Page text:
Bradley Sutton: Yeah. All right. So now let’s talk a little bit about just—I kind of pride myself on wanting to have more female entrepreneurs on this podcast than all the other like Amazon podcasts put together. Because when I go to these conferences, I always see a need. There’s a lot of women out there who I think want to become entrepreneurs. They want to get on Amazon, but they see it kind of like as a male-dominated thing. They go to the conferences, like all dudes, and it’s like they don’t have enough voices. So many people look to Tatiana, like yourself and newer ones like Tamara, and we have a bunch of others. And so, they always tell me when I do have people; I’ve had Tati, I don’t know if you’ve heard her podcast, if you haven’t, you got to go listen back to them. I’ve had Tatiana on podcast and so many women reached out to me and like, “Oh, thank you.”

Bradley Sutton: She’s so inspiring. And then, I did a young entrepreneurs podcast. I actually met one of them at SellerCon as well. And one was a 19-year-old guy and one was a 19-year-old girl. And when I asked her what her original inspiration was, it was Tatiana. But for guys, you ask them, it’s like, “Oh, we’ve got Tomer, we’ve got Kevin King, we’ve got Liran.” I mean, it looks like tons of influencers out there who are male who people can have as role models. You just jumped right in, right? But what do you see as something that might hold back other females? Do you think that’s an issue? So many of the influencers and so many of the instructors in the game are male. Is that the reason why there’s so few, relatively speaking, women going on Amazon? What’s your opinion on that?

Carabella Riazzo: Well, I’m a girl, and I know that sometimes I overcomplicate things. Sometimes I feel easily stressed out if something doesn’t go the way I wanted it to go. And being more of a perfectionist, it definitely just makes you feel a little bit more stressed out. And also, it’s not sexy to sell on Amazon when you’re a girl; when you’re a girl, you’re like, “Oh, I want to do modeling” or “I want to be out with my friends.” A lot of women or younger girls especially, they don’t really want to sit in their house for hours on the computer and do keyword research. It’s not sexy. Maybe that’s why. Or maybe because it is a male-dominated industry; maybe it’s more of a threat; maybe it’s like the guys are just crushing it. I don’t have a chance in here. Or maybe they just don’t even know about the opportunity at all. I think that there are a lot more women. When I was at SellerCon, I saw a lot of girls.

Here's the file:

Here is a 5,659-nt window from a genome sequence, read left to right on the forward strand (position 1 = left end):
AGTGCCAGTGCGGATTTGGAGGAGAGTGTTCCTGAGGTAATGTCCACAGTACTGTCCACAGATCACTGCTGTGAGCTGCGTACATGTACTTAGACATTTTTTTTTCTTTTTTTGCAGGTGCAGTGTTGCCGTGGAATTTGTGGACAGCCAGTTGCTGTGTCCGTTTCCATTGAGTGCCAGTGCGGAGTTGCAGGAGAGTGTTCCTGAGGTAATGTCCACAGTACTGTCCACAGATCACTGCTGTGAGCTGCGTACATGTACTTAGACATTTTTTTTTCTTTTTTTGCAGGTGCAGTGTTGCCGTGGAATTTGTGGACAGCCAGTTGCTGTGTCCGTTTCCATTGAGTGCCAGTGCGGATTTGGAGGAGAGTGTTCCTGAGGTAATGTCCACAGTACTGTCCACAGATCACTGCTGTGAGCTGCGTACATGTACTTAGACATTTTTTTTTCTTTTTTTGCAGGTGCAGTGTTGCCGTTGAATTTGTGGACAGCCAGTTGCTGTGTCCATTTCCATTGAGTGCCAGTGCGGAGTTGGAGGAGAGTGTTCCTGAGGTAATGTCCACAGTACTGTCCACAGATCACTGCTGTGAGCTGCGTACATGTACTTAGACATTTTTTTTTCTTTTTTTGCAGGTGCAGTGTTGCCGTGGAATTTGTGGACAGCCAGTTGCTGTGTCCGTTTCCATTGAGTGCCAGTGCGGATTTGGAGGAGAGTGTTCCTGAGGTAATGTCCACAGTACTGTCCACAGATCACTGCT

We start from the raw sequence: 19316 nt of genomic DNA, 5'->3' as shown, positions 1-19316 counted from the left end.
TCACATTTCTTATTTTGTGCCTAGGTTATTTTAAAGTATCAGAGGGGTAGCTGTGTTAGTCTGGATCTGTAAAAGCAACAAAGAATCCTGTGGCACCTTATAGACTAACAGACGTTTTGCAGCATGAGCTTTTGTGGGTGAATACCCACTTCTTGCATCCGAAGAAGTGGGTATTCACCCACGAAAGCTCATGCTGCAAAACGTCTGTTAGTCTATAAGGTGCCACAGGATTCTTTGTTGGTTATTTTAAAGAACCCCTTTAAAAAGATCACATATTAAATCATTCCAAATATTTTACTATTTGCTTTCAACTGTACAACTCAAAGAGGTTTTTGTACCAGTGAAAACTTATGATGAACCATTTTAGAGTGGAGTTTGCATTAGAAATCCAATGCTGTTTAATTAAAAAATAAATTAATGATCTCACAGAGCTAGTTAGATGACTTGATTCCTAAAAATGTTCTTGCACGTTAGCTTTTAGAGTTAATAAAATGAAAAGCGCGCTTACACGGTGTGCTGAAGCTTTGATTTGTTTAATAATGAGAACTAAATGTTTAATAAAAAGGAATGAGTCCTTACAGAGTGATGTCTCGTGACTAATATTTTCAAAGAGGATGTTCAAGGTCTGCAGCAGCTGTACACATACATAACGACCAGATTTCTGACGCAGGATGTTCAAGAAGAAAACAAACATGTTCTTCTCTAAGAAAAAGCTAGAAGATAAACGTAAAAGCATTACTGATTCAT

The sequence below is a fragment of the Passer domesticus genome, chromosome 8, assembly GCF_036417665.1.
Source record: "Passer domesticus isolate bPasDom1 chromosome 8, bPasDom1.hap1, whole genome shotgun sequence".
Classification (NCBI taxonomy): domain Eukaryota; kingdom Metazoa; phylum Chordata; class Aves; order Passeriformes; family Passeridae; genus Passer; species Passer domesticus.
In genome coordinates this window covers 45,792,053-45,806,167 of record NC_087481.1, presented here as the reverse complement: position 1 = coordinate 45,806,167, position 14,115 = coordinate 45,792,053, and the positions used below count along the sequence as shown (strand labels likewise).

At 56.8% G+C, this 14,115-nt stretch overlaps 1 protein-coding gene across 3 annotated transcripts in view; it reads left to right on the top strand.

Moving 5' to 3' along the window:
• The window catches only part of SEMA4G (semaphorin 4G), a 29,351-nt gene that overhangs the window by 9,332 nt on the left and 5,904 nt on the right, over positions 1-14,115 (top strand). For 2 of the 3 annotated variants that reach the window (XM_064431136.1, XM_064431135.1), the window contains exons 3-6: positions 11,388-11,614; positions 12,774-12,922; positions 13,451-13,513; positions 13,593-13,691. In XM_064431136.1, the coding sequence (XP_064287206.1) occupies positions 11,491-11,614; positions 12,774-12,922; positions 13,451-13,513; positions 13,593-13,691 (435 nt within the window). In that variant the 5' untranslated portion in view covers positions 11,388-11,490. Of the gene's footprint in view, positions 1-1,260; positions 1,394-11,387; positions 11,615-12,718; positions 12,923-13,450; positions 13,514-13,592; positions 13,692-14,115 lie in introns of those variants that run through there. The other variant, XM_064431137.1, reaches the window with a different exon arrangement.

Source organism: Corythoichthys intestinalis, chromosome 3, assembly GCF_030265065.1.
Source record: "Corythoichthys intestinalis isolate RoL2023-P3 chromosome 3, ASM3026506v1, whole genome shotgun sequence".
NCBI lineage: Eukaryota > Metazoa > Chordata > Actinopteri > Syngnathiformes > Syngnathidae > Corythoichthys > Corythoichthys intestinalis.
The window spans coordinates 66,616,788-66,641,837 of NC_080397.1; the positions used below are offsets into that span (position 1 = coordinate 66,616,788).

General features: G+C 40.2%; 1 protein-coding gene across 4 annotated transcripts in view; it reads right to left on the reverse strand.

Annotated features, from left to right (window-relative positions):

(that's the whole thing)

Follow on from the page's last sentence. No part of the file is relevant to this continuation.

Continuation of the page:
Bradley Sutton: It’s definitely increasing. 

Bradley Sutton: We are crushing it, you know, we’re hard workers and we’re definitely going to dominate it eventually. 

Bradley Sutton: I try to have more female entrepreneurs on here. It’s not like I have to work really hard at that. I mean two years ago; I probably would have. There might not have been many out there, but now, it is coming up. I think it’s important that women do have role models. Just Tatiana, herself up and coming. Sometimes people might see a Tatiana who’s so, so successful, and they might think, “Oh that’s kind of out of my reach.” But I love hearing your story because it’s very recent, and it’s not like, hey, you’re a hundred-million-dollar seller right now. And then somebody can relate to you. I mean you’re on a great pathway right now. You’ve got about eight, nine products. You just broke the six figures. I mean that is something that’s very doable I would think for just anybody. You didn’t even finish college, right?

Carabella Riazzo: Nope. Don’t have a degree.

Bradley Sutton: That’s not like you had some crazy background that gave you a leg up on other people. You didn’t have maybe a rich benefactor who gave you $100,000 to invest in your products. I mean how did you get the money for some of your initial investments?